School buses line the parking lot outside Manna Food Center.

Our Work with Food Banks: “More Families Turning to Us Than Ever Before”

On a crisp, early spring morning, people clad in sweaters, beanies and surgical masks gather in a warehouse parking lot.

A fleet of school buses line the asphalt behind them, as gloved hands grip delivery routes and shuttle boxes of meal bags to and fro.

Manna Food Center is gearing up for another day serving their community.

At the onset of the pandemic, their staff and volunteers boarded the buses to deliver some 4,200 bags of milk, beans, produce, rice and other staples to 18 sites across Maryland’s outlying Washington, D.C., suburbs.

“This is a whole new terrain for all of us,” says Jackie DeCarlo, Manna’s CEO.

Manna Food Center staff and volunteers load school buses with food bags.
A woman in a mask stands by a school bus and cart of food bags.

“There’s just a real sense of increased vulnerability for families that are already paycheck-to-paycheck,” DeCarlo explains. “We want people to know we’re here for them. We’re going to keep them safe and offer a reliable source of food.”

Over the years, the role that food banks like Manna Food Center play in the communities evolved rapidly and powerfully. As important as they have been in providing emergency feeding, the pandemic showed all of us just how critical they are to individuals, families, and communities.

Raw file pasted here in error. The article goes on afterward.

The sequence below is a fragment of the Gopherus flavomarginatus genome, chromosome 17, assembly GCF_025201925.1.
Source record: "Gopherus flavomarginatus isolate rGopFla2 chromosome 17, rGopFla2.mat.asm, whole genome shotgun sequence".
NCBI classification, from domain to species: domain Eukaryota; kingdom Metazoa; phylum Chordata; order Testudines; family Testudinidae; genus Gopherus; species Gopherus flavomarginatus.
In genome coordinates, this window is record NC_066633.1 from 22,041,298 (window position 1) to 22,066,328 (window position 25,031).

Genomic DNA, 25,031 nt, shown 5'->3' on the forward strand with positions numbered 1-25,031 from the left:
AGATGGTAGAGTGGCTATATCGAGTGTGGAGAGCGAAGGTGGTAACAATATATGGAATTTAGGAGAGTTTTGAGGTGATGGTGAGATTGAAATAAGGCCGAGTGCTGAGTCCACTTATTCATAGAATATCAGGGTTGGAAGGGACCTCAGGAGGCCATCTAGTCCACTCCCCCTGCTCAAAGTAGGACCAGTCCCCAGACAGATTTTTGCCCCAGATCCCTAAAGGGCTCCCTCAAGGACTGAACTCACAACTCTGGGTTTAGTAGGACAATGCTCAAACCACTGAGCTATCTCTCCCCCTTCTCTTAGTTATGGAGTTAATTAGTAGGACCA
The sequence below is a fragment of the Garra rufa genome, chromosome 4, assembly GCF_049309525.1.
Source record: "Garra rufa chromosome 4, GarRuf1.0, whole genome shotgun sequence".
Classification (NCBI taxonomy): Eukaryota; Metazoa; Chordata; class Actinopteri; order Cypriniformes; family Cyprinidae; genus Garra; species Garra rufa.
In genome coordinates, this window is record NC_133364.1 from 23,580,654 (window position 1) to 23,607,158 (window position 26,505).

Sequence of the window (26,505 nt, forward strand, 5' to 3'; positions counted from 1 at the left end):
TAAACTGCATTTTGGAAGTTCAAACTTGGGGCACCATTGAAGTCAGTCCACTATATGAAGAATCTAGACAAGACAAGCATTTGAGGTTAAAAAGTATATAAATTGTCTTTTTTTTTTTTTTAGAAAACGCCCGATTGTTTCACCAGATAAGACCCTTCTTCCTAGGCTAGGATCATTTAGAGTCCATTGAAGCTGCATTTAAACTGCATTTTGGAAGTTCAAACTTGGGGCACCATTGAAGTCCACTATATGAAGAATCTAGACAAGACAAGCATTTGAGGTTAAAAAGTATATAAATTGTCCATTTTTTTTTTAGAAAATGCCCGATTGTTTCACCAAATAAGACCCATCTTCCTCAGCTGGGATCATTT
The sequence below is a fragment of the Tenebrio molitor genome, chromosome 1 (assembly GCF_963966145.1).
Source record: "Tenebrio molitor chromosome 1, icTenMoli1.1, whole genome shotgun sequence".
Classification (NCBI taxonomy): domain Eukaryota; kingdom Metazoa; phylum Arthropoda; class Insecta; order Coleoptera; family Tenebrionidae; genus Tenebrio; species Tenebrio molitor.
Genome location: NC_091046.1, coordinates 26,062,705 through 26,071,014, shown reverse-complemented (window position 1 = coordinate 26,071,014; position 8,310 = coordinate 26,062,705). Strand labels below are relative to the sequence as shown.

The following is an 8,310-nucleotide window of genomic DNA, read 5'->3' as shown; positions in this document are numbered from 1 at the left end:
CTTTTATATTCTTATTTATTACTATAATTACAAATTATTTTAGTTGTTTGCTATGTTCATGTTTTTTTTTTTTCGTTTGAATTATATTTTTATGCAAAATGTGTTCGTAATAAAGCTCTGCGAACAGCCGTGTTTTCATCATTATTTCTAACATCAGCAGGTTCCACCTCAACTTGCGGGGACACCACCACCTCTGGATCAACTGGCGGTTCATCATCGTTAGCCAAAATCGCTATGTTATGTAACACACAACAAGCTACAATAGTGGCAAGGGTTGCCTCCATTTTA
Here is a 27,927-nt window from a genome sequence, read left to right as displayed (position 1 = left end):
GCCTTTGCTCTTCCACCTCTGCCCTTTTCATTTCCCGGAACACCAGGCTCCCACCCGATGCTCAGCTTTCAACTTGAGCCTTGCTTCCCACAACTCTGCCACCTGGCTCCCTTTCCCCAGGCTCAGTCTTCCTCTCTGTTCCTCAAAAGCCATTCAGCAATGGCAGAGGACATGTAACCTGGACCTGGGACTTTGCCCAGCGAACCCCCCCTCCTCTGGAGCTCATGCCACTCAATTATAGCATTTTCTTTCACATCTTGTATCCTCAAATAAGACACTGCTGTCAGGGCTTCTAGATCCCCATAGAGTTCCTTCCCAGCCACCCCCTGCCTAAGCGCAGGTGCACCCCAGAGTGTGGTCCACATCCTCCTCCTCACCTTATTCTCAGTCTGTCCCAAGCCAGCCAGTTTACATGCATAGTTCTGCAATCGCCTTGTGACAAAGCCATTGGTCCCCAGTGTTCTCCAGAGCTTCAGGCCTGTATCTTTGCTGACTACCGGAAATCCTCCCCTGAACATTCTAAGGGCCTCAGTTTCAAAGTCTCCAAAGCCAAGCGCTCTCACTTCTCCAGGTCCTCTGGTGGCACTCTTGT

Food banks, originally intended to meet the emergency food needs, have expanded their capacity to provide a much broader and diverse set of services. 

Manna Food Center offers a variety of services including crucial assistance for families to sign up for SNAP benefits, nutrition education, and even spaces for the community to "break bread," and discuss challenges that cause hunger in their community.

Volunteers place food bags in the bed of a truck.
Manna Food Center's Jackie DeCarlo smiles in front of table full of food bags.

The pandemic has deepened No Kid Hungry’s relationships with food banks like Manna Food Center, as well as our commitment to finding ways that we can complement each other’s skills and capacities to further our overall impact.

Some of the ways we work with food banks include:

  • We provide grant funding to support their food access and distribution efforts, marketing and awareness building work, SNAP outreach efforts, and more.
  • We work together on state advocacy efforts to help food banks meet their own state-based need.
  • Food banks and No Kid Hungry share technical assistance and tools to advance our mutual anti-hunger work – and we are always exploring how our collaborations can be expanded. As we all move forward into the period of recovery, we know millions will continue to need the services provided by food banks.

According to Jenna Umbriac, Manna’s director of programs, the situation continues to be challenging for the community they serve.

“There are more families turning to us right now than ever before,” she said at the start of the pandemic.

“We’re very fortunate to benefit from the advocacy work that No Kid Hungry does day in and day out,” DeCarlo shares. “When they reached out and said, ‘How can we be helpful?’ that was really important to have early assurance of funding.”


As the day’s car lines die down in the church parking lot and families leave Fairland Elementary with food – and relief – in hand, DeCarlo hopes that the issue of childhood hunger in our country doesn’t fade away after the pandemic.

“We shouldn’t have to have a public health crisis to realize there are people who are so vulnerable,” she says.

Learn more about No Kid Hungry's work, and please donate now.